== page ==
Porpoises found to shift forehead tissue to fine-tune sonar signals

The Harbor Porpoise (Phocoena phocoena) is one of six species of porpoise.
Credit: Erik Christensen/Wikipedia.

(Phys.org)—A team of researchers in China has solved the mystery of how porpoises are able to locate tiny prey using sonar with wavelengths that seem too large to be of much use in such applications. In their paper published in the journal Physical Review Applied, the group explains studying the sonar signal-generating parts of porpoise anatomy and what they found by doing so.

Dolphins and porpoises are known to use echolocation to find their way around underwater and to spot  and predators alike. Their echolocation abilities involve producing high-frequency directional acoustic waves that bounce off objects, which the dolphins read as they come back. Scientists have been studying their  abilities for many years because of how well it works—their biological systems are far superior to technologies we humans have devised. In this new effort, the researchers claim to have resolved one of the mysteries of the small-toothed whales known as finless porpoises—how they use large wavelengths to “see” small prey.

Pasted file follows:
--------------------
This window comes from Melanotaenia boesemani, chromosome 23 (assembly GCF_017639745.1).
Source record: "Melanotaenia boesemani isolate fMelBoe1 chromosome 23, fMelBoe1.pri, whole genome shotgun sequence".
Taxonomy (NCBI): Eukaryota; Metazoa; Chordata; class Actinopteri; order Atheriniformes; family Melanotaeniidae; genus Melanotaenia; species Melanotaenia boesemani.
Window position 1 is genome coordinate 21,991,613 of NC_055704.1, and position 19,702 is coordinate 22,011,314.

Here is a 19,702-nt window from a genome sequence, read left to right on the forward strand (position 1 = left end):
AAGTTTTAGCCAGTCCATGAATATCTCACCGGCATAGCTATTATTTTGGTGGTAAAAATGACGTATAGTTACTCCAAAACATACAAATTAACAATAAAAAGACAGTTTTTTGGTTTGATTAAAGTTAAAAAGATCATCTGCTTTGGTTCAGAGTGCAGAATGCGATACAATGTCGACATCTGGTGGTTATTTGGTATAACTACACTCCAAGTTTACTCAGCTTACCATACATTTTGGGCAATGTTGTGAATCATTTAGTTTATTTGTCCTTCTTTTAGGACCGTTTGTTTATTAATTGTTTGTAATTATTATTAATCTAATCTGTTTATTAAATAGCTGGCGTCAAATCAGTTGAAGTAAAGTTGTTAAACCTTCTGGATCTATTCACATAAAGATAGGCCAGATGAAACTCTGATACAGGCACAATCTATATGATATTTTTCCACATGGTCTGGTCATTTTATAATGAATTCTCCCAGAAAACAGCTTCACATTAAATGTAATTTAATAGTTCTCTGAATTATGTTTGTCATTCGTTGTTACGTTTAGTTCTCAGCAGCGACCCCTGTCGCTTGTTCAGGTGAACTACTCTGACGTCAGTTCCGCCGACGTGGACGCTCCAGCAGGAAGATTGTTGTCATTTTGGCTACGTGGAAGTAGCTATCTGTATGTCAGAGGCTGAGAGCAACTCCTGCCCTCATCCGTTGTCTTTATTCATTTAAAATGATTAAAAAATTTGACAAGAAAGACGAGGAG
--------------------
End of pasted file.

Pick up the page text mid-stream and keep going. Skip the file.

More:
Prior research has shown that the sounds produced by porpoises and other cetaceans are generated in the forehead. The sounds that are echoed back are received by nerves in the jaw that pass on information to the brain. To gain an even better understanding of how the porpoises generate their signals, the researchers used computer tomography to get a better look at the creature’s forehead. They discovered that the forehead was actually far more complex than has been thought, and that several parts work together to adjust sonic beams as they are emitted. This, they note, allows an individual porpoise to expand the  for discerning small nearby objects.

MORE of the story / click image TOP of PAGE